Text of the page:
MORE THAN WEED,
cocaine orcrystal meth
, love is the ultimate drug. No other human emotion is capable of so effortlessly elevating your heart above the clouds or dragging it through the thorns of despair. Love is a powerful, uncontrollable, and in most cases, a dangerous force. Sometimes I wonder if life wouldn't be a lot easier without it.
The problem is that falling in love is easy. It doesn't take much energy or critical thinking to quickly find oneself completely head-over-heels for a beautiful girl. The attraction is usually immediate and irresistible: Without warning, she becomes the sun who brightens up your entire world. In your mind, you quickly make plans to share a future and can't imagine another day without her by your side. That's love. And that's where the trouble begins.
Love is equally as hazardous when it comes to your investments, where we often find ourselves falling for a particular stock and, thus, utterly devoid of the rational objectiveness that's required to successfully manage a position or portfolio. Love in relationships can break your heart, but love in your finances will devastate your bottom line.
How do we fall in love with a stock? Sometimes we're attracted by the profits an issue has provided over the years. For example, after rising many hundreds of percent during the 1990s tech boom, many investors couldn't fathom the thought of selling Dell, Cisco Systems or Intel simply because the stocks have become almost members of their family, reliably churning out double-digit gains year after year. A winning stock, especially one held for a number of years, can be quite difficult to divorce oneself from even when the market's price action suggests it's time to bid farewell.
Oftentimes, we're attached to the personal history behind a particular investment. So if your late father or dead great aunt left you 500 shares of General Electric, you might be hesitant to exit the position out of respect for the deceased. The stock becomes a proxy for the real-life feelings for the individuals involved. Of course, it was the money they wanted you to have, not necessarily the shares in any one particular stock. Yet we personify them into a scrap of paper which might not have the same investment merit as when it was purchased 10 years back. My own grandmother gave me shares of Ford Motor back in 1987. Considering the shares have fallen back near those late 1980s levels, I'm thankful to have long since exited the trade.
Most commonly, however, we're in love with the idea of a particular stock the fundamental rationale behind an investment which is often completely divorced from the actual price action occurring in the market. For example, for much of the last five years, patient investors have held onto shares of big pharmaceuticals like Merck and Pfizer because they were convinced the demographic "graying" of America would result in greater demand for prescription health care. And while demand for health care has grown, shares of two of the biggest players in the sector have fallen sharply for a myriad of legal and development-related issues. When we fall in love with an investment idea, we become preoccupied with believing a trade should work even when it isn't. We hold onto hope even in the face of a rapidly weakening stock price.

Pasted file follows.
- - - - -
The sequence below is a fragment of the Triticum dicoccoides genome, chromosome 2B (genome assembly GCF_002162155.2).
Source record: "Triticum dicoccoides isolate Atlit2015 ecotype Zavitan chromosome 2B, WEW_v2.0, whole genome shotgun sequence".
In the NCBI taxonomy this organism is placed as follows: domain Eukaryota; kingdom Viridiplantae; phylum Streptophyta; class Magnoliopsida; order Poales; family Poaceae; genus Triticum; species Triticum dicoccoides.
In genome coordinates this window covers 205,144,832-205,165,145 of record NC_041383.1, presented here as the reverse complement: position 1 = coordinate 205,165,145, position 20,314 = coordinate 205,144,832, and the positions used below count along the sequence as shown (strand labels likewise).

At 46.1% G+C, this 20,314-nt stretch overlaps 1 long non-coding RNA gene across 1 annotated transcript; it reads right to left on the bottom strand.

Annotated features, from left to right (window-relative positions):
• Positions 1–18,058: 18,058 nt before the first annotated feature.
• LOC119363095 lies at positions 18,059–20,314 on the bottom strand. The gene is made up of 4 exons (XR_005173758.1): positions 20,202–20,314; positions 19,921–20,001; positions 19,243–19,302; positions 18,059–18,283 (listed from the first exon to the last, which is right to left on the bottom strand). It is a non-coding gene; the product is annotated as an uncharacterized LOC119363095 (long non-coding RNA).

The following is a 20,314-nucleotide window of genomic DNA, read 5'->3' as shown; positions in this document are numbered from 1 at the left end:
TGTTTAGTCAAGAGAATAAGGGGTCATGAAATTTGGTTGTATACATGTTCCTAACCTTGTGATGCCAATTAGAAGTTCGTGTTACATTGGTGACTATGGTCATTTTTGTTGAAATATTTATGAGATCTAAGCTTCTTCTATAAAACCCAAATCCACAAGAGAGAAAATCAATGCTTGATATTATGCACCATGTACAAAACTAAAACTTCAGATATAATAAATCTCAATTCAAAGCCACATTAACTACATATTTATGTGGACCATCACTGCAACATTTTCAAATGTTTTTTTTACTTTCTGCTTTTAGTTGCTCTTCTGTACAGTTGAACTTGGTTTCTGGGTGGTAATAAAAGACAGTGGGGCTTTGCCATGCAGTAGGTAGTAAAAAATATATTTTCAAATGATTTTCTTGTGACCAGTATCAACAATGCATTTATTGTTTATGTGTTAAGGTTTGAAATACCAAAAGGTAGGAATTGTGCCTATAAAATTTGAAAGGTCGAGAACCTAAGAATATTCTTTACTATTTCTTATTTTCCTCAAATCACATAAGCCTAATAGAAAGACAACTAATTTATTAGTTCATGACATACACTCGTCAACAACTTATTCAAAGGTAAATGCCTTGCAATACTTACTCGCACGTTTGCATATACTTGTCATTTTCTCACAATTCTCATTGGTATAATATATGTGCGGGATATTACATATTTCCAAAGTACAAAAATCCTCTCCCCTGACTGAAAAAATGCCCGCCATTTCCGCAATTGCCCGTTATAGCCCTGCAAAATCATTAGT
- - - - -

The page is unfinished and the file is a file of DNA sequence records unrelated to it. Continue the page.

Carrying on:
And while it's easy to fall in love, extracting yourself from its powerful grip can be an immensely difficult process. Although stocks are simply pieces of paper, we feel an emotional attachment to them that transcends a simple financial transaction. In most cases, we've not only invested our money into XYZ, but we've devoted our time as well. When you're in love with a stock, you've likely pored over the annual reports, listened intently to quarterly conference calls and dug through the company's financial statements.
Moreover, assuming it's a well-known issue, we are reminded of the company at every turn, seeing it mentioned in magazines, on financial TV programs and all over Internet message boards. You can easily avoid taking calls from your ex-lover, but ubiquitous names like Nokia or Boeing are usually harder to avoid.
Because love should be a selfish act, the best relationships are those in which the parties put themselves first. Unrequited love isn't love at all, and if a relationship, be it with a person or a stock, isn't serving your needs, try to rationally push yourself to cut the cord. Dow Chemical, for example, used to be a strong, well-known stock. Now it's weak, with little indication a reversal is imminent. From my perspective, it's an ideal time to kick it to the curb and move on to another dance partner.
A loveless life is tough to achieve. But you should most certainly drive for a loveless investment routine. The market isn't a girlfriend or wife, and when it comes to the bottom line, it's your head that should give the orders, not your heart.
Jonathan Hoenig is managing member at Capitalistpig Hedge Fund LLC.>